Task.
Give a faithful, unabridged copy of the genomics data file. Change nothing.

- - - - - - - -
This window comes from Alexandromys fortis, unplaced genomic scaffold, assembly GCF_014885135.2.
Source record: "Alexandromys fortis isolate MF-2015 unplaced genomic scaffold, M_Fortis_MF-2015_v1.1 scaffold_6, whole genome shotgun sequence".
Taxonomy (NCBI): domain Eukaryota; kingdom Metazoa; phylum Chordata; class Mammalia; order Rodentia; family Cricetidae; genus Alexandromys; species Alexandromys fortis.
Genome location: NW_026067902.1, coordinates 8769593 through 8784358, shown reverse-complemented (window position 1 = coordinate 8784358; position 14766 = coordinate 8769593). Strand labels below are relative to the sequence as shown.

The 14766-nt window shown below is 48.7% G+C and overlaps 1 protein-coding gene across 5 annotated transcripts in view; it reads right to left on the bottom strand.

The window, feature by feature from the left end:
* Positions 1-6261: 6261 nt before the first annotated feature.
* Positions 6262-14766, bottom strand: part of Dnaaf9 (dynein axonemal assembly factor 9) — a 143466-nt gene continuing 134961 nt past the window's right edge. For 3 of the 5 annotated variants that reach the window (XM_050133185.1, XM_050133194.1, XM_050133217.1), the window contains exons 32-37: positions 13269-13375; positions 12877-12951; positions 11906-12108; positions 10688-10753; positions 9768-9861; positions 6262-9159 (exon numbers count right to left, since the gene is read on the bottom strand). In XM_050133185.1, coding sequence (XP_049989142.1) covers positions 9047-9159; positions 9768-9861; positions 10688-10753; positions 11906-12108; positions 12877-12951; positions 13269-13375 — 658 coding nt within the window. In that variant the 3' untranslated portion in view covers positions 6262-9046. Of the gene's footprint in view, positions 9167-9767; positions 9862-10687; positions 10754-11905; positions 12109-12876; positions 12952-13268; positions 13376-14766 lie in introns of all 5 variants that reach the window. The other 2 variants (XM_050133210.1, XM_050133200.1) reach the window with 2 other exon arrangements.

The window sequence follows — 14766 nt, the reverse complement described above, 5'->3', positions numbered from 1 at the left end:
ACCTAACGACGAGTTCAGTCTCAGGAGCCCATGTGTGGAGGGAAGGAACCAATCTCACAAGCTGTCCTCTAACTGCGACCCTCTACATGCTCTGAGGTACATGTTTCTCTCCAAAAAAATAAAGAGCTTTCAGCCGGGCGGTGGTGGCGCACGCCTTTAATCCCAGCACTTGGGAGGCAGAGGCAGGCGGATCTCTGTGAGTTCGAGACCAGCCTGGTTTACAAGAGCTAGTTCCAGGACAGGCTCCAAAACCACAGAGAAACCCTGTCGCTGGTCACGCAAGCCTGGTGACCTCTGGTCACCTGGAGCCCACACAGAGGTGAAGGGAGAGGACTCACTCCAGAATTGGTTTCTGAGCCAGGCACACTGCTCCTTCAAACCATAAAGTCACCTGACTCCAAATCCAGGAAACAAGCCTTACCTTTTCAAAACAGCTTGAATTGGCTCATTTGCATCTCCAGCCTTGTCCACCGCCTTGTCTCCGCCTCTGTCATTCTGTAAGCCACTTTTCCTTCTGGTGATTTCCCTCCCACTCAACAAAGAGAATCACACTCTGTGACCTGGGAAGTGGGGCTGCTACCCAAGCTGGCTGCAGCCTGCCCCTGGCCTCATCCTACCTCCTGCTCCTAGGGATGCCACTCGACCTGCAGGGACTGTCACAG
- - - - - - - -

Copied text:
This window comes from Alexandromys fortis, unplaced genomic scaffold, assembly GCF_014885135.2.
Source record: "Alexandromys fortis isolate MF-2015 unplaced genomic scaffold, M_Fortis_MF-2015_v1.1 scaffold_6, whole genome shotgun sequence".
Taxonomy (NCBI): domain Eukaryota; kingdom Metazoa; phylum Chordata; class Mammalia; order Rodentia; family Cricetidae; genus Alexandromys; species Alexandromys fortis.
Genome location: NW_026067902.1, coordinates 8769593 through 8784358, shown reverse-complemented (window position 1 = coordinate 8784358; position 14766 = coordinate 8769593). Strand labels below are relative to the sequence as shown.

The 14766-nt window shown below is 48.7% G+C and overlaps 1 protein-coding gene across 5 annotated transcripts in view; it reads right to left on the bottom strand.

The window, feature by feature from the left end:
* Positions 1-6261: 6261 nt before the first annotated feature.
* Positions 6262-14766, bottom strand: part of Dnaaf9 (dynein axonemal assembly factor 9) — a 143466-nt gene continuing 134961 nt past the window's right edge. For 3 of the 5 annotated variants that reach the window (XM_050133185.1, XM_050133194.1, XM_050133217.1), the window contains exons 32-37: positions 13269-13375; positions 12877-12951; positions 11906-12108; positions 10688-10753; positions 9768-9861; positions 6262-9159 (exon numbers count right to left, since the gene is read on the bottom strand). In XM_050133185.1, coding sequence (XP_049989142.1) covers positions 9047-9159; positions 9768-9861; positions 10688-10753; positions 11906-12108; positions 12877-12951; positions 13269-13375 — 658 coding nt within the window. In that variant the 3' untranslated portion in view covers positions 6262-9046. Of the gene's footprint in view, positions 9167-9767; positions 9862-10687; positions 10754-11905; positions 12109-12876; positions 12952-13268; positions 13376-14766 lie in introns of all 5 variants that reach the window. The other 2 variants (XM_050133210.1, XM_050133200.1) reach the window with 2 other exon arrangements.

The window sequence follows — 14766 nt, the reverse complement described above, 5'->3', positions numbered from 1 at the left end:
ACCTAACGACGAGTTCAGTCTCAGGAGCCCATGTGTGGAGGGAAGGAACCAATCTCACAAGCTGTCCTCTAACTGCGACCCTCTACATGCTCTGAGGTACATGTTTCTCTCCAAAAAAATAAAGAGCTTTCAGCCGGGCGGTGGTGGCGCACGCCTTTAATCCCAGCACTTGGGAGGCAGAGGCAGGCGGATCTCTGTGAGTTCGAGACCAGCCTGGTTTACAAGAGCTAGTTCCAGGACAGGCTCCAAAACCACAGAGAAACCCTGTCGCTGGTCACGCAAGCCTGGTGACCTCTGGTCACCTGGAGCCCACACAGAGGTGAAGGGAGAGGACTCACTCCAGAATTGGTTTCTGAGCCAGGCACACTGCTCCTTCAAACCATAAAGTCACCTGACTCCAAATCCAGGAAACAAGCCTTACCTTTTCAAAACAGCTTGAATTGGCTCATTTGCATCTCCAGCCTTGTCCACCGCCTTGTCTCCGCCTCTGTCATTCTGTAAGCCACTTTTCCTTCTGGTGATTTCCCTCCCACTCAACAAAGAGAATCACACTCTGTGACCTGGGAAGTGGGGCTGCTACCCAAGCTGGCTGCAGCCTGCCCCTGGCCTCATCCTACCTCCTGCTCCTAGGGATGCCACTCGACCTGCAGGGACTGTCACAG